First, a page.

Wednesday, 31 August 2011

The Maisprach wine experience

At present, we are gradually tasting our way through a case of different German sparkling wines for our wedding in just over two months' time. The "Sekt" we choose for our big day will not be showcased here until after the event, if at all, because - to put it simply - we want to keep it a secret.

This explains the relatively fewer wines described here of late and the slightly greater emphasis on excursions, trips and similar gallivanting. Saturday provided another case in point, when "das Wy-Erläbnis", which is Swiss for "das Wein-Erlebnis" (or "wine experience"), took place in the vineyards in and around the villages of Buus and Maisprach in the Swiss canton of Basel-Land.

Participant numbers are limited for this annual event, which tends to get booked up fairly soon after ticket sales begin every January. A spur of the moment thing this definitely is not.

The alloted start time for us early bookers (and around 90 others) was 12 noon on the dot. A total contingent of 2,000 took part throughout the day, leaving the village of Buus at half-hour intervals. We proceeded to cover eight different designated stops along the winding three-mile route from Buus to Maisprach, seven of which served culinary treats. Germans would probably call this a "kulinarische Weinwanderung". As you'd expect, the event was organised like clockwork. There was even someone whose designated task for the day was to hold one of those hanging mustard squeezers to squidge a dollop of the old Thomy onto every punter's plate as he or she passed with a plate full of smoked pork and potato salad.

As for wines, we tried some interesting "Riesling-Silvaner" (Müller-Thurgau), Chasselas (Gutedel) and Pinot Blanc, as well as a fair volume of undemanding yet quaffable Pinot Noir.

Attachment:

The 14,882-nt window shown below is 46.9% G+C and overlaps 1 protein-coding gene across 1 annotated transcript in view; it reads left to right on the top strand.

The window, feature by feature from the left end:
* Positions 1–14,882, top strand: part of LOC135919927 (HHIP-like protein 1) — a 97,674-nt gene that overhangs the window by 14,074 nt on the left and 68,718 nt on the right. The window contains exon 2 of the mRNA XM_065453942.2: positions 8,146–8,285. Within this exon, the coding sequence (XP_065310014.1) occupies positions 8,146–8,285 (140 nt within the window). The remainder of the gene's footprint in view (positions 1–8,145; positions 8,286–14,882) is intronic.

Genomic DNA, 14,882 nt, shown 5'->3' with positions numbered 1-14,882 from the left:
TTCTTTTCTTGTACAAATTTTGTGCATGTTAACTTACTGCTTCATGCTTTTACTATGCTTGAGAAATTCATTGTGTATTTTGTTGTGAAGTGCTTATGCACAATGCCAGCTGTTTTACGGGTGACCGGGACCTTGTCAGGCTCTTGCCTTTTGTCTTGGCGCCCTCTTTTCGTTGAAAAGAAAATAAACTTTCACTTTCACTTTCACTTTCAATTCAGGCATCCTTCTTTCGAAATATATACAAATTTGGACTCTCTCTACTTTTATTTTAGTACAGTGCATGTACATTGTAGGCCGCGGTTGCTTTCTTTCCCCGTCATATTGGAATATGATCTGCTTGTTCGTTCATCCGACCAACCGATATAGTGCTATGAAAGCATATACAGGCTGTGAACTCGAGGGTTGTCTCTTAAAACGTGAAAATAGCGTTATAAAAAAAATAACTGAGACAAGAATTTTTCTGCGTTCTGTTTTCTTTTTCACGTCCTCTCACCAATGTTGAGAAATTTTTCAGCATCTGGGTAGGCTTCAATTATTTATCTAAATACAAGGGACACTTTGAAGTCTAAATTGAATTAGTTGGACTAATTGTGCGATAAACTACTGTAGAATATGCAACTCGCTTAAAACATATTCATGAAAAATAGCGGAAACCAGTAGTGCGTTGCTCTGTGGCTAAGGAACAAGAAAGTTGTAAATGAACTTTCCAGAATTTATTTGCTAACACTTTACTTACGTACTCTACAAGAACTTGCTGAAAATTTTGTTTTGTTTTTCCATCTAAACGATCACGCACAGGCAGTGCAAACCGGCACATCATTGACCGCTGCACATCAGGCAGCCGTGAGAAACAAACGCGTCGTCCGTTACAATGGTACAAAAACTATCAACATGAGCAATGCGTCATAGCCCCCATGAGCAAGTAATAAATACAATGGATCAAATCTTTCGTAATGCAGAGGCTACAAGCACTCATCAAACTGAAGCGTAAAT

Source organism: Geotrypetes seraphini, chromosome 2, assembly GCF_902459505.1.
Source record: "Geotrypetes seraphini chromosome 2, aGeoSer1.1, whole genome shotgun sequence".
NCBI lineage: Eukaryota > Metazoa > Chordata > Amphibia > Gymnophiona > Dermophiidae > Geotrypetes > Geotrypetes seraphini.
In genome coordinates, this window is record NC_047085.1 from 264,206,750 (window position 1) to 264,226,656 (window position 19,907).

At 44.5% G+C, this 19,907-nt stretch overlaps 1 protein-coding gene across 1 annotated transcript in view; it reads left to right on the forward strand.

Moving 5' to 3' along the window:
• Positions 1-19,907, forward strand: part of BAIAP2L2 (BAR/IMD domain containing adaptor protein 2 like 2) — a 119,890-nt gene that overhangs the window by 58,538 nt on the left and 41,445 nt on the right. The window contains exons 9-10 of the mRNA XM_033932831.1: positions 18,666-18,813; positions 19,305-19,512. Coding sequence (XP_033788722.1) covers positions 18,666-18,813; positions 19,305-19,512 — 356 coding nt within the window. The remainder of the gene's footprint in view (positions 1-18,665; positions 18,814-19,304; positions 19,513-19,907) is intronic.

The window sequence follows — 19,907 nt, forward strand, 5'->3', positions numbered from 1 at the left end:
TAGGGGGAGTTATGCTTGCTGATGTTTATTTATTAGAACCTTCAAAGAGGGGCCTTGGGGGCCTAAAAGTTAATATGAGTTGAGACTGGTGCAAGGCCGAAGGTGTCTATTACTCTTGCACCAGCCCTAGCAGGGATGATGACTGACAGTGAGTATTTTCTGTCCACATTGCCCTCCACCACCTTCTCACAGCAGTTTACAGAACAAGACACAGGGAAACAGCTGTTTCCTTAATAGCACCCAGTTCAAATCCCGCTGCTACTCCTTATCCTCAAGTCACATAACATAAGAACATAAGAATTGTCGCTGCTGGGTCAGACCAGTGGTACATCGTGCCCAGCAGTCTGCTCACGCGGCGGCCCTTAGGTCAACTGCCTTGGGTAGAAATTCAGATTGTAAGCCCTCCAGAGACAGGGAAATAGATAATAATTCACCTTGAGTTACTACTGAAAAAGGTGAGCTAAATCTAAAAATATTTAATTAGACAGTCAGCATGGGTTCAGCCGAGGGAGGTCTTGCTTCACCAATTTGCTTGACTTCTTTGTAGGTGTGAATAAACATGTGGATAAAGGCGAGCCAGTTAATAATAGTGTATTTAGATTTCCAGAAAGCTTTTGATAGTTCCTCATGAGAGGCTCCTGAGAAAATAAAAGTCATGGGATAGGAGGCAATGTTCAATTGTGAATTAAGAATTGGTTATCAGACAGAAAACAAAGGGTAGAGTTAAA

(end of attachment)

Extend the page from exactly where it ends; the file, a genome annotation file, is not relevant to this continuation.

As a postscript: two British friends who live in the area were kind enough to procure tickets for our group. Their house acted as a convenient base after the walk before it was time to head into the village for the subsequent festivities. They are due to up sticks to Houston, Texas this coming autumn, but I think there'll always be a place in their heart for their house in the middle of Maisprach.

Wednesday, 24 August 2011

Alte Reben

I've made one of two surprising vinous discoveries in Basel in recent times. One of these was the presence in a big Swiss supermarket's wine range of two Pinot Noirs from a prominent Kaiserstuhl wine-grower.

My impression is that if you asked the average man or woman on the streets of Basel to name their favourite wine regions, Italy would probably be right up there along with France, Spain and Portugal. Austria is quite trendy. Although its general profile is improving, Germany is still relatively unknown other than being the home of sweet Rieslings from the Mosel.

Which is just as well, because I'd already seen the following wine a number of times at the retail outlet in question and not one bottle had been taken.

Weingut Michel, Spätburgunder "Alte Reben" trocken 2009, Baden
From vines aged over 30 years (hence "Alte Reben"), this was apparently left for 10 months in 500-litre French oak vats. Dark ruby with a watery rim. A basket of freshly picked black cherries on the nose, followed by what I can make out to be dried black prunes, some spicy notes reminiscent of liquorice/cinnamon. The effect is quite heady and warm. This translates into a fiery, warming sensation on the palate. Despite the concentrated mouthfeel, everything is in balance. The tannins are creamy and the oak influence is only noticeable in that it helps bed the different elements together.

Overall, I'm impressed. The wine is quite young but surprisingly accessible, offering a lot for CHF 14.90. I intend to try the "barrique" version before too long. With the best will in the world, there should still be adequate stocks left by the time I get round to buying a bottle or two, irrespective of what I've just written.

Sunday, 21 August 2011

Dry Mosel

Along with other notable refusniks such as Van Volxem, Breuer and Köhler-Ruprecht, Weingut Markus Molitor doesn't belong to the VDP. This may or may not be the reason why Herr Molitor's dry and off-dry Rieslings are not named as such as on the label and just carry the names Kabinett, Spätlese and Auslese on their own.